You can use a non-stretching TOW STRAP for trees, but should not use a stretchy RECOVERY STRAP for trees.
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Old 05-02-2011, 08:24 PM   #5
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Thanks for the info....One more thing: How about a line dampener? Is it just a weight to make the line drop to the ground in case of something breaking? Does it have to be something special, or can I just hang a big weight on the line when winching? If so, how much weight is needed? Or, is that a bad idea and I need something else instead?
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Old 05-02-2011, 08:34 PM   #6
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Originally Posted by Razorcat View Post
Thanks for the info....One more thing: How about a line dampener? Is it just a weight to make the line drop to the ground in case of something breaking? Does it have to be something special, or can I just hang a big weight on the line when winching? If so, how much weight is needed? Or, is that a bad idea and I need something else instead?


If you have wire cable on your winch a dampener is designed to make the line drop to the ground instead of flying back at somebody. You can use a heavy coat, lg floor mat or a big towel. Better to do that versus having a snapped line or broken off recovery point come at your windshield or at a bystander. ( Ever see Ghost Ship)
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Old 05-02-2011, 08:39 PM   #7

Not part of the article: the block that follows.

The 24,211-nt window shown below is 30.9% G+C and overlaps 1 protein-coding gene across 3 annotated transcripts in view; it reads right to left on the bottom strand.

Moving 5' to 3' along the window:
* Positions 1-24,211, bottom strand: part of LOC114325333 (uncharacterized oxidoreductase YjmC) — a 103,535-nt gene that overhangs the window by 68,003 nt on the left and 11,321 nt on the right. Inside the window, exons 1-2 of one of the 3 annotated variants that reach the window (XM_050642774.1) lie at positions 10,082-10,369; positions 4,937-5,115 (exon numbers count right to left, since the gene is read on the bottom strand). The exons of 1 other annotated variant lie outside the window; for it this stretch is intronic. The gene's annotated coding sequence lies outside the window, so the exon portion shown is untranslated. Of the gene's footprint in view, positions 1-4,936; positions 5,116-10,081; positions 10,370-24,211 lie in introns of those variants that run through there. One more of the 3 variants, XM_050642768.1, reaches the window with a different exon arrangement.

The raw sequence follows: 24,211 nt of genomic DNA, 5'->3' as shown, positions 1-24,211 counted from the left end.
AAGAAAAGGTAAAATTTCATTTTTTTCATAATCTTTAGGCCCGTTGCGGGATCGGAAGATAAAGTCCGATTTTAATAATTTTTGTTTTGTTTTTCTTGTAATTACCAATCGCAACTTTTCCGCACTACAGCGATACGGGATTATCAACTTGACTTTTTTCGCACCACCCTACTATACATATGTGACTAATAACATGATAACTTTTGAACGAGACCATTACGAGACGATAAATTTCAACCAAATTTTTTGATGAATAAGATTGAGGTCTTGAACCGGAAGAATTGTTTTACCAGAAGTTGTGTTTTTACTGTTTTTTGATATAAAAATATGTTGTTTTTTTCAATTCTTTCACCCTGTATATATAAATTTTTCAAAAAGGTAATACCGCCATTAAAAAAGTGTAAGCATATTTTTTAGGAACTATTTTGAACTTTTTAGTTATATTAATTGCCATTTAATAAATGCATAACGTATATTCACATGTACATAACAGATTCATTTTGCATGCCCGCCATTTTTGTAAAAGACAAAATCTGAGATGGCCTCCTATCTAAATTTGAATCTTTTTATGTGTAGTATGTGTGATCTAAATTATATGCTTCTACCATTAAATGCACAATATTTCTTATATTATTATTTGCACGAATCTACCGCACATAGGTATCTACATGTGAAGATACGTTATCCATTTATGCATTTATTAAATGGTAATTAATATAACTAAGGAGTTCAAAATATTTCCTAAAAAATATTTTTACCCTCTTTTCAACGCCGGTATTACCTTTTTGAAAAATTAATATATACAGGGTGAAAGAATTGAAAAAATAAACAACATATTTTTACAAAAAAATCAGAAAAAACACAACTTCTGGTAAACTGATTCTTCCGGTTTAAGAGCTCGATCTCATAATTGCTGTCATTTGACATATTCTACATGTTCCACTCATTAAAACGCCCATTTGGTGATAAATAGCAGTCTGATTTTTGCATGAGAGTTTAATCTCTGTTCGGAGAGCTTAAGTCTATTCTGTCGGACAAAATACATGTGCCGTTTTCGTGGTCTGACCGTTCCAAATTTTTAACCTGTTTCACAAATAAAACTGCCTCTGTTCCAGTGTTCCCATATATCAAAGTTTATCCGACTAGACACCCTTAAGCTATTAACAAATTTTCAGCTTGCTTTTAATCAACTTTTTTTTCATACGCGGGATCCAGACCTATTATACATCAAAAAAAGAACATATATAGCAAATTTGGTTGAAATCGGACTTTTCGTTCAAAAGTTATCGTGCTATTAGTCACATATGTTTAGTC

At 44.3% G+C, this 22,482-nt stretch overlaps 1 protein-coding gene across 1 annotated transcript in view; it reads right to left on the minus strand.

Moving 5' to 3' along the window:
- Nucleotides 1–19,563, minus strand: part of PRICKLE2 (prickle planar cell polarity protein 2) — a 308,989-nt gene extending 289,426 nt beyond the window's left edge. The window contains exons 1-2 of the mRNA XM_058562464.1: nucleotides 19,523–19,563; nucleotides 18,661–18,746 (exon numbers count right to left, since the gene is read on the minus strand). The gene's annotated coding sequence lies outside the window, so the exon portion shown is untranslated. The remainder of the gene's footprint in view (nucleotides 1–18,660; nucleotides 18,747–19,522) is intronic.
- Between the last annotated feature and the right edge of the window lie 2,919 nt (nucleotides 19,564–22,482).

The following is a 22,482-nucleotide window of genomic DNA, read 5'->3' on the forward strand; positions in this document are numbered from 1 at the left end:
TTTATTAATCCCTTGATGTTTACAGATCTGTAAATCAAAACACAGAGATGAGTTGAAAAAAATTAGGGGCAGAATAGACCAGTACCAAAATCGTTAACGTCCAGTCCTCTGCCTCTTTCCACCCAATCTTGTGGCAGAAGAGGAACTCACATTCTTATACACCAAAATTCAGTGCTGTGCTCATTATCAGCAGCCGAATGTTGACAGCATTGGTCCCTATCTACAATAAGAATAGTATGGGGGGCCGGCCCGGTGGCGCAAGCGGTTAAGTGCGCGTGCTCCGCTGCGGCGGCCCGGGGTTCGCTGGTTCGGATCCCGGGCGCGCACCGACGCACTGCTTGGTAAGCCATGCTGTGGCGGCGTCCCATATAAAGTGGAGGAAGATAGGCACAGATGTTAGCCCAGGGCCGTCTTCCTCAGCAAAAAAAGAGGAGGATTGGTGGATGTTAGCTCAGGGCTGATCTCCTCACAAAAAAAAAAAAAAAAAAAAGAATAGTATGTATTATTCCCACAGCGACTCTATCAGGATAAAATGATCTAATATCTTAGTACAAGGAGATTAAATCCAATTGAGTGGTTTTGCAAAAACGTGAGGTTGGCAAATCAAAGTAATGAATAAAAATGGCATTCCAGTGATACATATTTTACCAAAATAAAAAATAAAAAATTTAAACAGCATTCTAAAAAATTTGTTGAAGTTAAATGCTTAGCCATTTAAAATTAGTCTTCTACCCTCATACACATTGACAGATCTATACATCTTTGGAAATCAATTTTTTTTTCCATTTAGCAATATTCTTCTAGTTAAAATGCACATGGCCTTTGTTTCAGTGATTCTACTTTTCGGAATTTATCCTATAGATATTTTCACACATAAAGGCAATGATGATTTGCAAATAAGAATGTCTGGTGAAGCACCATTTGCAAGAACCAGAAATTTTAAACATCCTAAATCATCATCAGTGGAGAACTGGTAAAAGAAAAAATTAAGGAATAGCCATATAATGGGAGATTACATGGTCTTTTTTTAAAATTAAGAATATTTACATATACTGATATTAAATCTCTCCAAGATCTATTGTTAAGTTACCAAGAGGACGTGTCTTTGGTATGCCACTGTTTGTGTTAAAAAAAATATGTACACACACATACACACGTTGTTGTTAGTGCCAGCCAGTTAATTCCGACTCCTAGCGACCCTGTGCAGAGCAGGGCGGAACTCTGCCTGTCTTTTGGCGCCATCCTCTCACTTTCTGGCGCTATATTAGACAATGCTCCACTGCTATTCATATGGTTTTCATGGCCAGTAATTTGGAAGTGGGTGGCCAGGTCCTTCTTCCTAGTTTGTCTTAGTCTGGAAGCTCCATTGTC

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Originally Posted by Razorcat View Post
Thanks for the info....One more thing: How about a line dampener? Is it just a weight to make the line drop to the ground in case of something breaking? Does it have to be something special, or can I just hang a big weight on the line when winching? If so, how much weight is needed? Or, is that a bad idea and I need something else instead?
I'm now picturing you 50' away from a tree with 25' of stretched-to-the-max recovery strap on one side, a winch cable on the other side, and a 50lb dumbbell in the middle...
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Old 05-02-2011, 09:17 PM   #8
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Originally Posted by C.L.

I'm now picturing you 50' away from a tree with 25' of stretched-to-the-max recovery strap on one side, a winch cable on the other side, and a 50lb dumbbell in the middle...
I think that exact picture is in the Warn winching guide that came with the winch.
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Old 05-02-2011, 09:28 PM   #9
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Go to the Local FD and ask for old fire hose...slide winch line through...tree saved. GO HEMP!
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Old 05-02-2011, 09:35 PM   #10
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How big are the trees in your part of the woods? I have a 6 footer and have never had an issue, wrap it around the tree, attach a clevis or d-ring and winch away.
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Old 05-02-2011, 09:47 PM   #11
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Originally Posted by 4Jeepn
How big are the trees in your part of the woods? I have a 6 footer and have never had an issue, wrap it around the tree, attach a clevis or d-ring and winch away.
Well, I didn't take the strap out for a real world test. I just tried some trees in my front yard. Like I said, it wouldn't go around 4 of the 5. That concerned me that if I was in a real life situation that I could end up SOL. Out in those woods, maybe it's a moot point with the larger sample size of trees.

Do I have to use a D ring on the strap? Can't I just attach to the strap with the hook on the end of the winch cable wire?